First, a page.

Thomas Kretschmar: Valuation
Thomas Kretschmar, CPA, CVA, is an Assurance Partner. He has over 30 years of accounting experience, including five years as a chief financial officer in private industry. He was first employed at White Nelson 1980-83, and returned to the company in 1988. He has been a partner since 1998.
Thomas earned his B.S. degree in accounting from San Jose State University in 1979 and his CPA designation in 1982. In 1997, he received a Certificate of Educational Achievement in Business Valuations, American Institute of Certified Public Accountants. In 2009, he received a CVA designation from the National Association of Certified Valuation Analysts.
He has a diverse background, including audit and accounting, business valuations, tax and other management advisory services. He has expertise in manufacturing, distribution and experience in other business sectors where he has provided relevant accounting and management consulting services.
He recently discussed the topic of valuation.
How can a business owner determine the value of his business?
That is the age old question business owners ask themselves every day, especially when times are tough. The simple and accurate answer is “it depends.” The value of a business is dependent on a number of complex issues. Some of the most important factors when determining a value of an enterprise are the purpose of the value, the basis of value and the premise of value.
Why might a business owner seek out valuation services?
For many purposes, including:
• mergers and acquisitions
• company buy-sell agreements
• gift and estate tax or income tax transactions
• fairness opinions
• transfer of ownership and compensation issues
• generally accepted accounting principles (GAAP) compliance
• charitable contributions
How do you determine the basis of value to be used?
The basis could be fair market value, as defined by the IRS or international business valuation definitions, fair value, which includes most states’ statutory value definitions and financial statement GAAP’s definition, contract value or strategic/investment value. Another important factor is the premise of value which is normally a going concern value but also includes book value, orderly or forced liquidation value and replacement value. An experienced business valuator would arrive at a different value for a business under each of these purposes.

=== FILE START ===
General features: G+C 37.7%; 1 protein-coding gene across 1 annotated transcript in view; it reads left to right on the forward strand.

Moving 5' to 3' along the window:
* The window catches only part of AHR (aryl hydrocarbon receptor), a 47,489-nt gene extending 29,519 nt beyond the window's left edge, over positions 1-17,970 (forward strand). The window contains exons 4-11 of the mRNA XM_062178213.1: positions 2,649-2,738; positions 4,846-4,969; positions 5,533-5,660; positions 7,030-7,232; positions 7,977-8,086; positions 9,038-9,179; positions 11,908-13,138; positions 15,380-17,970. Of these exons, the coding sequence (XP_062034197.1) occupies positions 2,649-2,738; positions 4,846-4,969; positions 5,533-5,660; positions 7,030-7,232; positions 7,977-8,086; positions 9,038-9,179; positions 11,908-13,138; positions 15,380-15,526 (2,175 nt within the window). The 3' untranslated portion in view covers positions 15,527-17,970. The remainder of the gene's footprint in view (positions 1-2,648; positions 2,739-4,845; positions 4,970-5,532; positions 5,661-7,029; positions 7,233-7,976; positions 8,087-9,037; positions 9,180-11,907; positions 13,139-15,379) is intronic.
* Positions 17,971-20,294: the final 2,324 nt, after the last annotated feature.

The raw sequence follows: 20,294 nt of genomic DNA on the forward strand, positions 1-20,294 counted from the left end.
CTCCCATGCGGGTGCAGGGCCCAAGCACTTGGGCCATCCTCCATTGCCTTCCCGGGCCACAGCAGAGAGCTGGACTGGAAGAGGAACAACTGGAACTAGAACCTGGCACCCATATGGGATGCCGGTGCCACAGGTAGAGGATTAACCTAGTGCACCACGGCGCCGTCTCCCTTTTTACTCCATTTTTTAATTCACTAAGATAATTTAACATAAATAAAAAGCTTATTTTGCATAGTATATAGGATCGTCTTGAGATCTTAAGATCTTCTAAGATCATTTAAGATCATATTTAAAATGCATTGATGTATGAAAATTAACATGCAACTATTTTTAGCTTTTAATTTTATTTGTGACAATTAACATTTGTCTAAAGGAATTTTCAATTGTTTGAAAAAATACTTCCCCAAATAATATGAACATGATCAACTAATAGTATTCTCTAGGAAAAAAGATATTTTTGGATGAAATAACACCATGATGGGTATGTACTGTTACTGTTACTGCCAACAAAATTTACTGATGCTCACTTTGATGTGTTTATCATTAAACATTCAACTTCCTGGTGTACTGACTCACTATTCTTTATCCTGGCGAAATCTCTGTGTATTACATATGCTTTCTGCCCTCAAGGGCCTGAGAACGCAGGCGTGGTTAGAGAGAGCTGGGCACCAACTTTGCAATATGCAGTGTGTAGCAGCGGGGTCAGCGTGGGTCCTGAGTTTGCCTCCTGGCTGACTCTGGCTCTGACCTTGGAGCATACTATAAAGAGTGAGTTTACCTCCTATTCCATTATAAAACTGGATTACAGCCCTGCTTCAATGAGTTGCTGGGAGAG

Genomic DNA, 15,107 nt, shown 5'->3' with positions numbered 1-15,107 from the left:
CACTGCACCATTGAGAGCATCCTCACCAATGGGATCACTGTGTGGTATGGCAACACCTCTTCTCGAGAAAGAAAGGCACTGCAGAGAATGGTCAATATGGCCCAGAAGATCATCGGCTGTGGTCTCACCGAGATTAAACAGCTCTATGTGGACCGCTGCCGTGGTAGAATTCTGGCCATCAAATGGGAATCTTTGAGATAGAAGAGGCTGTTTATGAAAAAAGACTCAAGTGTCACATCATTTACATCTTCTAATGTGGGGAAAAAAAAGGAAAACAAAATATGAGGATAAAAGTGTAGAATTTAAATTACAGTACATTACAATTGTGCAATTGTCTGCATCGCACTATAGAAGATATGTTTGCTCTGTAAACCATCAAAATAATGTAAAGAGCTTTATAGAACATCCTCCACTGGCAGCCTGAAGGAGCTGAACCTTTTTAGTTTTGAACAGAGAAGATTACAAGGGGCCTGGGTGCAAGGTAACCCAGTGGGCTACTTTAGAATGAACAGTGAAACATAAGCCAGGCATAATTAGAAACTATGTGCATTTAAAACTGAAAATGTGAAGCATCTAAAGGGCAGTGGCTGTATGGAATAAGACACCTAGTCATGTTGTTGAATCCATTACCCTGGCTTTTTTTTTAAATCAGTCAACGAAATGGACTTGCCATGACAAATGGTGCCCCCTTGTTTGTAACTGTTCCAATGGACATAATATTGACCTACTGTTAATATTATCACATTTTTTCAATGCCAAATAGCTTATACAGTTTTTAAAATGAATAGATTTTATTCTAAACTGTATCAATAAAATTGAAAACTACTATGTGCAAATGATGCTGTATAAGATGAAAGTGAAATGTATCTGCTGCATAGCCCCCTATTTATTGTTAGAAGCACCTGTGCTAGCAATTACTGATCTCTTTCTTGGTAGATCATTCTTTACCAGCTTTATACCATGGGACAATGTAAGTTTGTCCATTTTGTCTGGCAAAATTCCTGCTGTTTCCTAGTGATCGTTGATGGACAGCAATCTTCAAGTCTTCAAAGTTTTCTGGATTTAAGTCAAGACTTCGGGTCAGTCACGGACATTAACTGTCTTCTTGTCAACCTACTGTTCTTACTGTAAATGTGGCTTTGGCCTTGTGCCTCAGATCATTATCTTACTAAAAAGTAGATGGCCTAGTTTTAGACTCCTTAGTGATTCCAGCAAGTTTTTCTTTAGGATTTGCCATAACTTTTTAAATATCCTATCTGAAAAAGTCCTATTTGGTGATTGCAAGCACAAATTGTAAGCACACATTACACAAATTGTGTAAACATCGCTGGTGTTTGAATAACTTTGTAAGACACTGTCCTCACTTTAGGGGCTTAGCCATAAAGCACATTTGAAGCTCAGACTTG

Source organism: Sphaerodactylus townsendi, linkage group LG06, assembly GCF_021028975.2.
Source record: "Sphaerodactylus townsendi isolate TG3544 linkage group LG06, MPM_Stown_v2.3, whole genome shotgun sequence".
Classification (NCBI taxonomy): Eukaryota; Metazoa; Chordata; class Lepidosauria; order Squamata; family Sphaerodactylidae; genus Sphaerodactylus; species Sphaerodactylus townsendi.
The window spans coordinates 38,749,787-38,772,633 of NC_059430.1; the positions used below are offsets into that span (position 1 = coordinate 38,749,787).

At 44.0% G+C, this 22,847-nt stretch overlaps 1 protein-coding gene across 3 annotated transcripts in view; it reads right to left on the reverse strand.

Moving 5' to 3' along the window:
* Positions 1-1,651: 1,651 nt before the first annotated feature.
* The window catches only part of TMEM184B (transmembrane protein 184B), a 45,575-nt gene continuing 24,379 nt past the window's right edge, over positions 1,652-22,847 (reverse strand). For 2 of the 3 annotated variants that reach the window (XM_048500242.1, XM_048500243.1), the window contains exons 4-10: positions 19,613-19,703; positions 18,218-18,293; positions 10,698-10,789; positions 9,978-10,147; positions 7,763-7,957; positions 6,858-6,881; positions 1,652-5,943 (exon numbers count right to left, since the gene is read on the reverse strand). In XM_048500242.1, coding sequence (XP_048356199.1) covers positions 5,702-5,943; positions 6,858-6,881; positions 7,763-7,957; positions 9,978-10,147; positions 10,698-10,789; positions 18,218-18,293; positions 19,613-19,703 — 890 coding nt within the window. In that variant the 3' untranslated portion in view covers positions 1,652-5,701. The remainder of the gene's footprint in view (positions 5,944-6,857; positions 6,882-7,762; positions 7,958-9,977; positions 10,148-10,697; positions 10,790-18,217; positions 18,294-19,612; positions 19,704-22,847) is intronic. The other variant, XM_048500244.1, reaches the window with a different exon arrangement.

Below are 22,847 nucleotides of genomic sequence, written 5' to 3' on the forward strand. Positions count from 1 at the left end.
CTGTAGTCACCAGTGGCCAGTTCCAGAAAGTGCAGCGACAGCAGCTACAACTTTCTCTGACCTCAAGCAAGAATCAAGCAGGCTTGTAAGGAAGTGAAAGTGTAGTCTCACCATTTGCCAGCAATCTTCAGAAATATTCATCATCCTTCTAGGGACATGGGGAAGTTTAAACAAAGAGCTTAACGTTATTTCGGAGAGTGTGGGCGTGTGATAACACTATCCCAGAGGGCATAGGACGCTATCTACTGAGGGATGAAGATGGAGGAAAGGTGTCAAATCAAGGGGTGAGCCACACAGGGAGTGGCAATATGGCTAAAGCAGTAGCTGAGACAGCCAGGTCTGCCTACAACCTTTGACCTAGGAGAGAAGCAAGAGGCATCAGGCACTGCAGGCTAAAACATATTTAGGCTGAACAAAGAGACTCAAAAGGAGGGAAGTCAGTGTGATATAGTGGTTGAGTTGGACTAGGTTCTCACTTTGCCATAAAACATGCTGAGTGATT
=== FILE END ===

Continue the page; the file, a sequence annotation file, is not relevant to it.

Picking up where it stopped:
With what values are business owners most concerned?
The one value that most business owners are concerned with is the amount of money they would receive if they sold their businesses. Again, the amount will vary depending on factors such as size, profitability and financial stability of a company, the industry in which it operates and the type of business, whether a manufacturer, distributor or service organization. Also, the terms of a sale such as for cash or stock affect the selling price, as well as the type of potential buyer.
Many owners of businesses hear, normally second hand, that the business is worth a range of X times pretax earnings or X times EBITDA or fair market value of assets plus a goodwill amount, and most owners believe that their business is always worth the high end of the range, regardless of the condition of the business. But valuing a business for any purpose is much more complex. In 1959, the IRS issued a detailed analysis on the various factors that must be considered when valuing a business and that document is still one of the most prevalent and relied upon sources when valuing a business today. The factors listed by the IRS that require consideration when valuing an entity are too numerous to discuss briefly, but suffice it to say the simple answer is not the industry rule of thumb that the guy down the street sold his business for.
What key factors determine what amount an owner will receive for his business?
Two of the most important factors are who the potential buyer will be and the terms of a sale or transfer transaction. Strategic buyers, buyers that are usually in the same line of business as the seller, normally are willing to pay more for a company than financial buyers, investors that are looking for a return on investment where they will have less involvement in the acquired business. The strategic buyers will normally gain an economy of scale, which is not available to the financial buyer, and will gain market share or a competitive advantage from the acquisition.
For most business owners, the sale of their company to a strategic buyer will normally be the easier transaction and net them the most money, as the buyer is already familiar with the industry. Also, whether an owner receives all cash, carries back a note, negotiates an earn-out or receives common stock in a merger transaction will greatly affect the price that will be received. Each type of transaction and the associated terms have more or less risk for a seller and buyer and risk always is evaluated when determining price.
What experience does WNDE have in providing valuation services?
We have extensive experience and are recognized in our industry for our expertise. The best way to get started is to give us a call, and we’ll sit down and discuss your particular situation.